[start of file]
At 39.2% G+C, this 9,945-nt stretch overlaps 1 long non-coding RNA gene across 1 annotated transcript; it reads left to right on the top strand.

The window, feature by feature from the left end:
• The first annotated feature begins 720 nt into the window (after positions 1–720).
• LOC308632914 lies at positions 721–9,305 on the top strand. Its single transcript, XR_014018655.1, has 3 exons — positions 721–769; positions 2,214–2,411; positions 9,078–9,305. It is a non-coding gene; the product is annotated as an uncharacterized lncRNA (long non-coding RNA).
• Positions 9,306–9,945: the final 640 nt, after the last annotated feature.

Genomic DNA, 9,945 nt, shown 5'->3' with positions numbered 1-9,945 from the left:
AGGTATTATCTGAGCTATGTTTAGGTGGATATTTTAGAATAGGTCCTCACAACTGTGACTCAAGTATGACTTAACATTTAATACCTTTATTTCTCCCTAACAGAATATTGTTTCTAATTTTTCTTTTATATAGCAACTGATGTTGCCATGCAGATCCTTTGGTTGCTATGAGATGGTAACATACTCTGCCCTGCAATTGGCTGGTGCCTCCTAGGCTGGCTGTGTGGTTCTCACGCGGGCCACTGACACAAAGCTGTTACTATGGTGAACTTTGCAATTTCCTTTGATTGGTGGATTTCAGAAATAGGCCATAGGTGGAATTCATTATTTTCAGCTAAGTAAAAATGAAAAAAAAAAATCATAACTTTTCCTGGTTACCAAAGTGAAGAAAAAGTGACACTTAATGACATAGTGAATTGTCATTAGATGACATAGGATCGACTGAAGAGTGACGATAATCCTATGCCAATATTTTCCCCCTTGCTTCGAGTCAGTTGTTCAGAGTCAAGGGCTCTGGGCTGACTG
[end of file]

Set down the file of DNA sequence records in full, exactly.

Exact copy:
At 39.2% G+C, this 9,945-nt stretch overlaps 1 long non-coding RNA gene across 1 annotated transcript; it reads left to right on the top strand.

The window, feature by feature from the left end:
• The first annotated feature begins 720 nt into the window (after positions 1–720).
• LOC308632914 lies at positions 721–9,305 on the top strand. Its single transcript, XR_014018655.1, has 3 exons — positions 721–769; positions 2,214–2,411; positions 9,078–9,305. It is a non-coding gene; the product is annotated as an uncharacterized lncRNA (long non-coding RNA).
• Positions 9,306–9,945: the final 640 nt, after the last annotated feature.

Genomic DNA, 9,945 nt, shown 5'->3' with positions numbered 1-9,945 from the left:
AGGTATTATCTGAGCTATGTTTAGGTGGATATTTTAGAATAGGTCCTCACAACTGTGACTCAAGTATGACTTAACATTTAATACCTTTATTTCTCCCTAACAGAATATTGTTTCTAATTTTTCTTTTATATAGCAACTGATGTTGCCATGCAGATCCTTTGGTTGCTATGAGATGGTAACATACTCTGCCCTGCAATTGGCTGGTGCCTCCTAGGCTGGCTGTGTGGTTCTCACGCGGGCCACTGACACAAAGCTGTTACTATGGTGAACTTTGCAATTTCCTTTGATTGGTGGATTTCAGAAATAGGCCATAGGTGGAATTCATTATTTTCAGCTAAGTAAAAATGAAAAAAAAAAATCATAACTTTTCCTGGTTACCAAAGTGAAGAAAAAGTGACACTTAATGACATAGTGAATTGTCATTAGATGACATAGGATCGACTGAAGAGTGACGATAATCCTATGCCAATATTTTCCCCCTTGCTTCGAGTCAGTTGTTCAGAGTCAAGGGCTCTGGGCTGACTG